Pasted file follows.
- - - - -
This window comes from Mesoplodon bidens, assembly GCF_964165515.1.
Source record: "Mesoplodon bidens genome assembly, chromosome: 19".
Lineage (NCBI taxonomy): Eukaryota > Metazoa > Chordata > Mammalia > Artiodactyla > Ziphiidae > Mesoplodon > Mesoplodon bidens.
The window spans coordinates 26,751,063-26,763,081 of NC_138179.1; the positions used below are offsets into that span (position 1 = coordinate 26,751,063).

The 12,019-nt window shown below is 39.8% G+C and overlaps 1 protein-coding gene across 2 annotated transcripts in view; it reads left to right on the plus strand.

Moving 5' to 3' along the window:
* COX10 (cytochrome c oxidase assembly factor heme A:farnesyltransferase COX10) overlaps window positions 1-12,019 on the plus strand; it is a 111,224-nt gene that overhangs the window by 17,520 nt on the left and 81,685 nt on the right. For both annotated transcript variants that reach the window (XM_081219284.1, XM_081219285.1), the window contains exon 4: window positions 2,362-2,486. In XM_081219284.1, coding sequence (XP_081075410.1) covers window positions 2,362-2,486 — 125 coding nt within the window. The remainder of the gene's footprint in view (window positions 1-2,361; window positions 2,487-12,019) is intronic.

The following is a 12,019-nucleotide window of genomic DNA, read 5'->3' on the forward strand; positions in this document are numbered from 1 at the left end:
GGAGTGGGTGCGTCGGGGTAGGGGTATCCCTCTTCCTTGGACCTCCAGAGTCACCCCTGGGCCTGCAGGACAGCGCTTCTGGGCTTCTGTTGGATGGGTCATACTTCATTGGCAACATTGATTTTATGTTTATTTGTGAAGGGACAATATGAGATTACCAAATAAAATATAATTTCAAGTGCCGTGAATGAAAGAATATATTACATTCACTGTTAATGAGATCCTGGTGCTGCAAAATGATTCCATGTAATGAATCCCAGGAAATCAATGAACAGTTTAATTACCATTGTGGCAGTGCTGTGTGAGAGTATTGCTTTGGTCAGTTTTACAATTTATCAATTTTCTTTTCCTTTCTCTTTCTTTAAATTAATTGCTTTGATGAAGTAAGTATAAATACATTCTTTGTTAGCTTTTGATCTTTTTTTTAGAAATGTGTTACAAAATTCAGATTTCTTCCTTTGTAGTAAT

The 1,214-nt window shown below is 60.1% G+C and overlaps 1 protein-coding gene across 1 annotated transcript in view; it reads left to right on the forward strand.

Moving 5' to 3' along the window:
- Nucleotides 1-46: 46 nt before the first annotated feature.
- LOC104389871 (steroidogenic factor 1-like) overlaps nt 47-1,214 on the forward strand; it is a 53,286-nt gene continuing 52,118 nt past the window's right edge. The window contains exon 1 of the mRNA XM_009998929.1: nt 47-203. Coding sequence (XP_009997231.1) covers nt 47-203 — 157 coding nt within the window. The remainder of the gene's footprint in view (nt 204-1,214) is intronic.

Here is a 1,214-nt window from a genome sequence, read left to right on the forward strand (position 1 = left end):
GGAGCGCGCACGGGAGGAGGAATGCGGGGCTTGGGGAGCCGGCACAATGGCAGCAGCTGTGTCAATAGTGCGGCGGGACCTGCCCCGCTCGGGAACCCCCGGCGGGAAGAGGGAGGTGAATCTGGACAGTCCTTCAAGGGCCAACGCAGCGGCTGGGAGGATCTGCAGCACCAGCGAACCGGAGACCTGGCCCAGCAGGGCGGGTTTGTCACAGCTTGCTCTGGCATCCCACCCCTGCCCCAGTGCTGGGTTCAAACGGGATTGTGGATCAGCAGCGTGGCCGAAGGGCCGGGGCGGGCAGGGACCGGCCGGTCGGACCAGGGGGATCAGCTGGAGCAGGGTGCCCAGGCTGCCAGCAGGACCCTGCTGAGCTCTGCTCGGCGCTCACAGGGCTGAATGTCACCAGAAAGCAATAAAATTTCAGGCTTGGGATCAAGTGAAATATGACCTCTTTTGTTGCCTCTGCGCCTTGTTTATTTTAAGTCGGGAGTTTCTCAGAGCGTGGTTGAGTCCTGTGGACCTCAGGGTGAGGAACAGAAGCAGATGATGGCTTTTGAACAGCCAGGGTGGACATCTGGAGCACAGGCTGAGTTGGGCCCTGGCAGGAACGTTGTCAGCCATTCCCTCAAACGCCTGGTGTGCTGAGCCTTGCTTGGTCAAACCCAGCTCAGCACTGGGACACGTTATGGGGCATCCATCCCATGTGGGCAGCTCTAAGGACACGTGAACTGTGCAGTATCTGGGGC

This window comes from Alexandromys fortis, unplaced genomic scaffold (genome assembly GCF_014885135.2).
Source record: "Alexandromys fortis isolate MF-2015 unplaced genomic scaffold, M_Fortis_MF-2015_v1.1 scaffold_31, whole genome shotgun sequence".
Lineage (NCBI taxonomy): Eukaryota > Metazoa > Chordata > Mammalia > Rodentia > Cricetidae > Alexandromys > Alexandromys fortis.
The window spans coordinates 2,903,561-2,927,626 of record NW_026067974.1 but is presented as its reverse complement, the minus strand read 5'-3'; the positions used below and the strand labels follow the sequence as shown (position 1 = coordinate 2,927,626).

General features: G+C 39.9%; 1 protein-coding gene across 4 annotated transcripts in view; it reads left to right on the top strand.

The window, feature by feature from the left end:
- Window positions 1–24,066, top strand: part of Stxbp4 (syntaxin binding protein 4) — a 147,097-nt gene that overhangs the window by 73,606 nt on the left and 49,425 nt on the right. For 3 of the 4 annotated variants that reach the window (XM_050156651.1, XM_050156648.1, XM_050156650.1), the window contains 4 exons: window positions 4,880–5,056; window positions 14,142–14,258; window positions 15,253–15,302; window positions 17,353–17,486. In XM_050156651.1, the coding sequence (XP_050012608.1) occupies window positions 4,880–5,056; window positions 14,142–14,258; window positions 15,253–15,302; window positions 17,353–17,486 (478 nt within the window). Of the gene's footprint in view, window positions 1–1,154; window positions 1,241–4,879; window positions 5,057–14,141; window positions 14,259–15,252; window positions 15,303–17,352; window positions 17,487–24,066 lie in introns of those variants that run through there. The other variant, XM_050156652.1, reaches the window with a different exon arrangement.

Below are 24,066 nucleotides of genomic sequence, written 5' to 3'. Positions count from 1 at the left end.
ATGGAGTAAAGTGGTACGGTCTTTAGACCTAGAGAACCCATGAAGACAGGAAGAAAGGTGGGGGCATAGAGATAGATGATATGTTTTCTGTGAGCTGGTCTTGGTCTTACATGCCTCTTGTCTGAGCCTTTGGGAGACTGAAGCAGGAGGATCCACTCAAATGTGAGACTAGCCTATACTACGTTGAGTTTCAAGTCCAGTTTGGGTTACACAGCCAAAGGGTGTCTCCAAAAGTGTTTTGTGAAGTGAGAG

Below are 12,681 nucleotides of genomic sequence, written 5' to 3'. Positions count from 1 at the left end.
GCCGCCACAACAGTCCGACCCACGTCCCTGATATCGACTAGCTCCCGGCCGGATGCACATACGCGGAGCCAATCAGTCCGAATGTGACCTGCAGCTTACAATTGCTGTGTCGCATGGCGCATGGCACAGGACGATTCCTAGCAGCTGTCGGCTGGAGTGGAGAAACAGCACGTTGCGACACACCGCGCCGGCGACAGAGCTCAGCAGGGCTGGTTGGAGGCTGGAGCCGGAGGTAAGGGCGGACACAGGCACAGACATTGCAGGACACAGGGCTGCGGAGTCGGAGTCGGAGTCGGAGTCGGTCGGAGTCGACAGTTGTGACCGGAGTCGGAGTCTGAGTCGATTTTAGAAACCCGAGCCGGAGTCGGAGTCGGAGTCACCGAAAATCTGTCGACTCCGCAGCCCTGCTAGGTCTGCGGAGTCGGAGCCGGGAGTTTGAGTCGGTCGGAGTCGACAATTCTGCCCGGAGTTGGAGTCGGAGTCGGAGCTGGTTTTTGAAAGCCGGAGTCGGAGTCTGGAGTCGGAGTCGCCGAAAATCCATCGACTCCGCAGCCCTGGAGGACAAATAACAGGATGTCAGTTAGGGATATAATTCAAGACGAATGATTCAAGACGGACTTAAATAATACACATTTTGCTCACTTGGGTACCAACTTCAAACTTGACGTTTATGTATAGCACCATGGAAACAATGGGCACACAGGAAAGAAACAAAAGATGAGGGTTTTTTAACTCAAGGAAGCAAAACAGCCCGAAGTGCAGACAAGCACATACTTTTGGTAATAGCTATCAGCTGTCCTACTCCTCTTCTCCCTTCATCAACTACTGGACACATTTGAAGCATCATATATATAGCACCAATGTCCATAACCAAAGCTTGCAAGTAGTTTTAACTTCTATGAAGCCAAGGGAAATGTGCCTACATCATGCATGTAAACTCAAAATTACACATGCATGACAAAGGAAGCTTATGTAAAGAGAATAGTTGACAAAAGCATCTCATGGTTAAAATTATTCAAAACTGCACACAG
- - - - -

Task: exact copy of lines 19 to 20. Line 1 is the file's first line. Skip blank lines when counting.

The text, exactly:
The window spans coordinates 2,903,561-2,927,626 of record NW_026067974.1 but is presented as its reverse complement, the minus strand read 5'-3'; the positions used below and the strand labels follow the sequence as shown (position 1 = coordinate 2,927,626).

General features: G+C 39.9%; 1 protein-coding gene across 4 annotated transcripts in view; it reads left to right on the top strand.